Here's a link to my 3rd Quartz article on how much of the emerging market sell-off was about monetary policy failures in the emerging markets themselves. In particular, by trying to maintain exchange rate policies, central banks in these countries overexpose themselves to foreign economic conditions. The highly positive response to the recent delay of taper serves as further evidence that many of these emerging economies need better ways of insulating themselves from foreign monetary shocks. Much of the work, draws on blog posts from Lars Christensen. His examples comparing monetary policy in Australia and South Africa versus policy in Brazil and Indonesia were particularly helpful. A few excerpts:

The sell-off in emerging markets is not an omen of a prolonged economic contraction. Although capital flows were also turbulent after the 2008 financial crisis, growth in emerging markets continued. Nor is this a sign of financial crisis. “One thing most people seem to agree on is that this is not a replay of the late 1990s,” writes Ryan Avent in the Economist. A combination of exchange rate flexibility and low external debt means that emerging markets are unlikely to experience the same level of carnage as was seen in the 1997. Rather, the sell-off is a statement about how monetary policy has been unable to stabilize output in emerging markets and the importance of monetary reform. 
...Since all capital controls eventually leak, emerging markets can commit to stabilizing either the exchange rate or domestic output—not both. Economists Joshua Aizenman, Menzie Chinn, and Hiro Ito (pdf) have shown that this tradeoff is real. In the 1972 to 2006 time period, “Greater monetary independence [was] associated with lower output volatility while greater exchange rate stability [implied] greater output volatility.” 
Between these two options, the answer should be clear. Central banks in emerging markets need to focus on domestic output, and not the exchange rate.

Tuesday, September 10, 2013

Some Noahpinion Posts: Gold, Macro, and Bubbles

I just wanted to remind my readers that I am spending this fall guest blogging at Noahpinion, and so far I have three posts up. 

First, I have one on the determinants of the value of gold. A key excerpt:
Gold glitters, but from an investment perspective it does little else. It is backed by neither cash flows (like stocks are) nor a value at maturity (like bonds are). It's just a metal that, historically, has always been highly valued: a value that exists beyond its role in jewelry or in industry. 
So what gives? Broadly speaking, when people make a bull case for gold, they tend to talk about two catalysts. First, they argue that because central banks are engaging in expansionary monetary policy, this will lead to massive levels of inflation that will drive gold prices higher. Second, they argue that gold is valuable because it acts like a panic button and serves as insurance against crisis. These in fact, were the primary motivators behind Paulson's famous bet on gold. In this post, I hope to show that the theory underlying (1) is flat out wrong, and that the logic behind (2) does not correspond to the actual challenging facing the world right now.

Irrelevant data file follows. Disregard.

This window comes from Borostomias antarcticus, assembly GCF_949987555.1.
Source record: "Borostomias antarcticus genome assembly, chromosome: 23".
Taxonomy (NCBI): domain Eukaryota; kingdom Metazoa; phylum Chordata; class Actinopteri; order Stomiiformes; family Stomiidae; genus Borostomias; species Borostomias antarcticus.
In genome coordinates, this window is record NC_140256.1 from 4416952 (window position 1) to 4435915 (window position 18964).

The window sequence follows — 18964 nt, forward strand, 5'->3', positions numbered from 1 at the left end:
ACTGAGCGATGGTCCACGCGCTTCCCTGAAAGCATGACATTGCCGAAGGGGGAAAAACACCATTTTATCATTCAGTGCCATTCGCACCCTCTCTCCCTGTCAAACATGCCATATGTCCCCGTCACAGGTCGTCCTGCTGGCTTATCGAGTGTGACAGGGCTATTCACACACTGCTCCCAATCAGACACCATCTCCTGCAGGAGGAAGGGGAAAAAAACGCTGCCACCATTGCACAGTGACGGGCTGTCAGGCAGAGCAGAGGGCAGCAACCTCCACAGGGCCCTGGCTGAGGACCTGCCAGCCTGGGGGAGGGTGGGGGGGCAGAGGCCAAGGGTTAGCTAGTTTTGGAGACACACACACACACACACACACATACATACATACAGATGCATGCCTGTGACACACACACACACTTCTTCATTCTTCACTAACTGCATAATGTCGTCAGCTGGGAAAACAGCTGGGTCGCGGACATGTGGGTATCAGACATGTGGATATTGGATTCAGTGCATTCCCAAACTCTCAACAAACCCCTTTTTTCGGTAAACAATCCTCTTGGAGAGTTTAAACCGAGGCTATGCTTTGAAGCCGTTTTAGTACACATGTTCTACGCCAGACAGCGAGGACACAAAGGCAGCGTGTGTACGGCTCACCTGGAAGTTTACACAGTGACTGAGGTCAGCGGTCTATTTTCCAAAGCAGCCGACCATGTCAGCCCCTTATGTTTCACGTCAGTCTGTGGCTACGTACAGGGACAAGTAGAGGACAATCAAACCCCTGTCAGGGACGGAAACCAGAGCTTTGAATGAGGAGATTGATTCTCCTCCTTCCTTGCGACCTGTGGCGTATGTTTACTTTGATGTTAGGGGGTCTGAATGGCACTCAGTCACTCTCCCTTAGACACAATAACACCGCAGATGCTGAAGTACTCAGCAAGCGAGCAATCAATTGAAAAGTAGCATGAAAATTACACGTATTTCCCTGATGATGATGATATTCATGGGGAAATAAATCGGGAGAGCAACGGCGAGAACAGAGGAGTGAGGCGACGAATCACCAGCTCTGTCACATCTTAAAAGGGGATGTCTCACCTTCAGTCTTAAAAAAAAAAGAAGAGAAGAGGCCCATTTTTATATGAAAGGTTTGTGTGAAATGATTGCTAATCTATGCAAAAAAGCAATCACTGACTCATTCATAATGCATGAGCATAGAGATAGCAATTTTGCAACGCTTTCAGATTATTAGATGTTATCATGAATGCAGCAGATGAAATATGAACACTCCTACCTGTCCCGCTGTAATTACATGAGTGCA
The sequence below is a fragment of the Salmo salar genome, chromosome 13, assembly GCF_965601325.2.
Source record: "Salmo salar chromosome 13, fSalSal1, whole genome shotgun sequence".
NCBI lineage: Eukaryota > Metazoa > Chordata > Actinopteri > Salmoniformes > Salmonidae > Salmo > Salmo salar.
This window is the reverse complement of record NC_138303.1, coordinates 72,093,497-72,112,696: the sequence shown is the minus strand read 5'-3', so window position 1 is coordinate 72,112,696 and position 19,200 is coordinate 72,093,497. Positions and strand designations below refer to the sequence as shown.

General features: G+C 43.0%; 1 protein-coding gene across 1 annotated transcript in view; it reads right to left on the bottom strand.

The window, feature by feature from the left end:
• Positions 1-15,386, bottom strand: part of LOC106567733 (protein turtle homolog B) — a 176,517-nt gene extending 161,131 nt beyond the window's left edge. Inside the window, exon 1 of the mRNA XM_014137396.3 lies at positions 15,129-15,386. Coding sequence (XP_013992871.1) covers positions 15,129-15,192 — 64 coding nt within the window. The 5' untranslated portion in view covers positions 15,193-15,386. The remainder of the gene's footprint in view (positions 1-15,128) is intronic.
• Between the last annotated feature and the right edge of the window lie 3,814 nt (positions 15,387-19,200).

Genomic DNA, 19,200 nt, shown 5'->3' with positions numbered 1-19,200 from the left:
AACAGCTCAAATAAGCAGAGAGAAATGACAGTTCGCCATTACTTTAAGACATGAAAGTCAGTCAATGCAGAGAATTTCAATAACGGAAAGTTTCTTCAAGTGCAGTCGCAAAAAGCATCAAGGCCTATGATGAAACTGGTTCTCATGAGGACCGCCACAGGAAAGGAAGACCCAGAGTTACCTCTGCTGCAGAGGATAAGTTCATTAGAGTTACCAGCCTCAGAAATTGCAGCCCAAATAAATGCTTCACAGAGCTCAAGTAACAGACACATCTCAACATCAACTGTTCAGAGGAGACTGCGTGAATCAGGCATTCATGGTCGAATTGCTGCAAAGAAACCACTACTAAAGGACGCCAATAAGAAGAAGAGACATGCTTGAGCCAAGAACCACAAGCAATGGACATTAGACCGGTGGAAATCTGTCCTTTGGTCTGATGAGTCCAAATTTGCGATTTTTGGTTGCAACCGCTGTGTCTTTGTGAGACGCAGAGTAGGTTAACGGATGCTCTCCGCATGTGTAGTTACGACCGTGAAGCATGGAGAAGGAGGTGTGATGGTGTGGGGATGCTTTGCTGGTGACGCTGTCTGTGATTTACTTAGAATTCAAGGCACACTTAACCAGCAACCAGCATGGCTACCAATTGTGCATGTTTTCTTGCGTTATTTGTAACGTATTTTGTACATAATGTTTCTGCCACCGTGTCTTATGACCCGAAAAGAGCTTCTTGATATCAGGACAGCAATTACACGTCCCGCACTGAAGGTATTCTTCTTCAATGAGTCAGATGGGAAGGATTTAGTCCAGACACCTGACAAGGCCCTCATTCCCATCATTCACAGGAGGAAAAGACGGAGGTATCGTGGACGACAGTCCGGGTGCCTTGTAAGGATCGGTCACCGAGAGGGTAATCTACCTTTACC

Second, I had a post on an elementary outline of general equilibrium theory as it applies to macro. I particularly enjoyed writing the post because I had the chance to play around with drawings to illustrate the theory. In the post, I argue:
Any macroeconomy can be broken down into two main markets: a real market for current goods and services, and a financial market for claims on future goods and services. For brevity, I will reduce the model for financial assets to the market for money, which, because of money's role as a store of value and medium of exchange, captures the notion of "claims on goods". To simplify further, I take all the markets for goods and reduce them down to one composite market, say, for apples. From this caricature, we can start thinking about how markets fit together.
Third, I had a post arguing that there is little evidence for a current bubble in stock prices. I think this was the weakest of the three posts, but I took a look at both forward and backwards PE ratios and concluded that the evidence did not smell of a crisis.
Without a doubt, QE has been an incredible boon for financial markets. Backed by QE3, the SP500 stock index has risen by more than 12% year to date. Yet in spite of this increase in the stock market, overall real economic conditions remain relatively stagnant. Year over year inflation as measured by the core PCE price index ticks in at only 1.2% YoY, and last quarter's real GDP grew by only 1.4% YoY. This disconnect is a bit unsettling, because it suggests that bullishness in the stock market has failed to translate into broader growth. On this basis, some commentators, such as Frances Coppola, have argued that quantitative easing does nothing for the broader economy and worsens economic inequalities. But this concern can be reduced to an even simpler question: Has recent stock market growth just been a bubble?